Budget cuts and proposed land rights and environmental rollbacks threaten indigenous communities in Brazil
  • Fundação Nacional do Índio (FUNAI), the government agency responsible for the protection of indigenous communities, faces large budget cuts under President Michel Temer’s government that advocates say could increase the insecurity of indigenous groups, particularly of the more than 100 uncontacted groups in the country.
  • A draft decree seeks to increase the level of scrutiny applied in the demarcation of indigenous land reservations, annulling certain previously secured land rights and making the recognition of new claims considerably more difficult.
  • A proposed bill seeks to overhaul environmental licensing protocol, shifting from federally managed licensing procedures to flexible, state-based determinations of licensing necessity for agricultural and land-use projects.

Read more:
Temer government set to overthrow Brazil’s environmental agenda” (Mongabay)
Brazil’s plan to roll back environment laws draws fire: ‘The danger is real’” (The Guardian)
Brazil budget cuts put uncontacted Amazon tribe at risk, say activists” (The Guardian)

(Image Credit: Ricardo Stuckert/The Guardian)

Mexico Feature | Afro-Mexicans

The Political Reemergence of Mexico’s “Invisible” Minority


Source: Fusion YouTube

Despite a half-millennium of life in Mexico, Afro-Mexicans have seen their political visibility decrease dramatically as the ideology of mestizaje (racial mixing) has become central to Mexican national identity. As in many parts of the Americas, how blackness is defined in Mexico is distinctive, unique to the convergence of circumstances that shaped identity through culture, economics, geography, ideology, and law. Today, the contemporary political landscape, with its interest in multiculturalism and the rectification of historical disadvantage, has pressed black Mexicans to seek greater administrative recognition. But with relatively small numbers and lacking a non-Spanish native language, Afro-Mexicans have been officially indistinct from either the majority non-indigenous and mestizo population or minority indigenous groups, unwilling to acknowledge the historical circumstances that have made recognition of Afro-Mexicans as a minority a priority and denying the financial and political support that such recognition would bring.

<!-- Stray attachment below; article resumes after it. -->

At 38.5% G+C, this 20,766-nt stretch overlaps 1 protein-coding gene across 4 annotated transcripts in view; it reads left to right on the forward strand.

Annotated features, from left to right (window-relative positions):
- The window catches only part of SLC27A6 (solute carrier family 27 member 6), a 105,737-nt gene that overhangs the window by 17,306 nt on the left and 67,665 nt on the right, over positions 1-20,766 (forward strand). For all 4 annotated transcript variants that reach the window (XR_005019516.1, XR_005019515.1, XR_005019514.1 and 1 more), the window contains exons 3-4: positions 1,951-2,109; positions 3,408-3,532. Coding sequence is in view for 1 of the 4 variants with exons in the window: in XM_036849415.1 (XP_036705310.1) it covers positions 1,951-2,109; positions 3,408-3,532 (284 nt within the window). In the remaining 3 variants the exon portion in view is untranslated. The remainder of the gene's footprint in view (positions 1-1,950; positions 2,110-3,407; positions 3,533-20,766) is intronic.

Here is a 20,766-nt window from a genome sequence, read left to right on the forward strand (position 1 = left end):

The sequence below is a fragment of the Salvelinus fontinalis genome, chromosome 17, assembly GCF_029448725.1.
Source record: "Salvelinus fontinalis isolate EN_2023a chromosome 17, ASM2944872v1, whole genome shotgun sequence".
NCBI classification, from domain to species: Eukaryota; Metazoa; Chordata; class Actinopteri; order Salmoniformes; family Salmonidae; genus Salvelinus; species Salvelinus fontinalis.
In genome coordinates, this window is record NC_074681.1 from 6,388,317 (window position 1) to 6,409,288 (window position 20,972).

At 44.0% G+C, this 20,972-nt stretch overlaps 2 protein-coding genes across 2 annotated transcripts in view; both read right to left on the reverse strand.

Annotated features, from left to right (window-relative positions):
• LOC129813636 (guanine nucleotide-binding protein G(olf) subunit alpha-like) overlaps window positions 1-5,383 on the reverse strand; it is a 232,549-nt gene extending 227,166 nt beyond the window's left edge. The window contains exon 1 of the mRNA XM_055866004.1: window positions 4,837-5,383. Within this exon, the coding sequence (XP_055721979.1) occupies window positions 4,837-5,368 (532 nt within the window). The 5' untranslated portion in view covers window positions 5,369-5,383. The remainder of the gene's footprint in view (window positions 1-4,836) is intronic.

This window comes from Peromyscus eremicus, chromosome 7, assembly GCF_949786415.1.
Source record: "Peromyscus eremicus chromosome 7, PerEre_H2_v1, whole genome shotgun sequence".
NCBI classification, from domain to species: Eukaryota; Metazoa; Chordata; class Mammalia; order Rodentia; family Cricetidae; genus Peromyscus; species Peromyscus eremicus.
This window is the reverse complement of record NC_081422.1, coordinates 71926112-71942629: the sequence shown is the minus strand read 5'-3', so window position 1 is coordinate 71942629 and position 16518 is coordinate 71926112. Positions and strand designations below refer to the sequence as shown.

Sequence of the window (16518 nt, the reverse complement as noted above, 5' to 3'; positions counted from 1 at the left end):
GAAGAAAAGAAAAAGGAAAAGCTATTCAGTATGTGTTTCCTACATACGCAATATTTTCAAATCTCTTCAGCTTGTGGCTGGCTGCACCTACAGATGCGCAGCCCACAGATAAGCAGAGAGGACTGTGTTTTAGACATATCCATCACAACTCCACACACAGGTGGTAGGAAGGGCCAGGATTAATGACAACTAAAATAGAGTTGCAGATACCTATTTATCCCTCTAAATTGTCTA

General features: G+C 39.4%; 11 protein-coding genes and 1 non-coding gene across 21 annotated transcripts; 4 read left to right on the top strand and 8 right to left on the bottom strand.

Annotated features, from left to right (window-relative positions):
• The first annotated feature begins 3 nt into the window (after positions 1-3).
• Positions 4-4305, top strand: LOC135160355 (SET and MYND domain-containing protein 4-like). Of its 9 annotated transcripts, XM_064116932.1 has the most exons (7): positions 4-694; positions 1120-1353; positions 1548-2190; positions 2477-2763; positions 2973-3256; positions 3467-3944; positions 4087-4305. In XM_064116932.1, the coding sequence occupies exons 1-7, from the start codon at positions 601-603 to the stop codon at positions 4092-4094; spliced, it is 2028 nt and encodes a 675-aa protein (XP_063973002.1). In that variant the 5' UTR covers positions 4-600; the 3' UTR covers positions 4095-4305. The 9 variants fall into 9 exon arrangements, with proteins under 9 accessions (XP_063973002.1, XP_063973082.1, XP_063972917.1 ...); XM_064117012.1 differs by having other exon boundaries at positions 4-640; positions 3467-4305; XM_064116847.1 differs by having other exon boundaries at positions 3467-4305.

However, in 2015, an interim census allowed for respondents’ self-identification as “black”—itself a disputed term among Afro-Mexicans—for the first time, giving new visibility and coherence to the more than 1 million black Mexicans in the country. Mexican blackness—as defined historically, culturally, psychologically, and geographically—has joined the global stage of Afro-consciousness in the call for recognition and reparation of injustices against the community of African and Afro-descendent peoples. The official reemergence has attracted the attention of media outlets covering the renewed consciousness and political agency of Mexico’s “invisible minority.”

Read:
Afro-Mexicans: No longer ‘erased’” (The Daily Kos, April 2016)
The black people ‘erased from history’” (BBC, April 2016)
Now Counted By Their Country, Afro-Mexicans Grab Unprecedented Spotlight” (NPR, February 2016)
Mexico Finally Recognized Its Black Citizens, But That’s Just The Beginning” (The Huffington Post, January 2016)

Also:
The secret lives of Afro-Mexicans in America” (Fusion, February 2016)
México Negro A.C.

Brazil News & Resource | Women

The Patricia Galvao Institute launches database cataloging gender violence in Brazil
  • Dossiê Feminicído (Femicide Dossier) debuted as a resource for women, educators, advocates, researchers, and others interested in learning more about femicide and other forms of gender-based violence in the country.
  • The platform also provides information about resources, services, rights, and policy for and affecting women confronting violence in their communities.
  • Recent data indicates an average of 13 women are killed in Brazil each day, making the country one of the most dangerous in the world for women.

View:
Dossiê Feminicído

Read more:
Brazilian Women Ramp up Fight Against Femicide with Open Data” (teleSUR English)

(Image Credit: Reuters, via teleSUR English)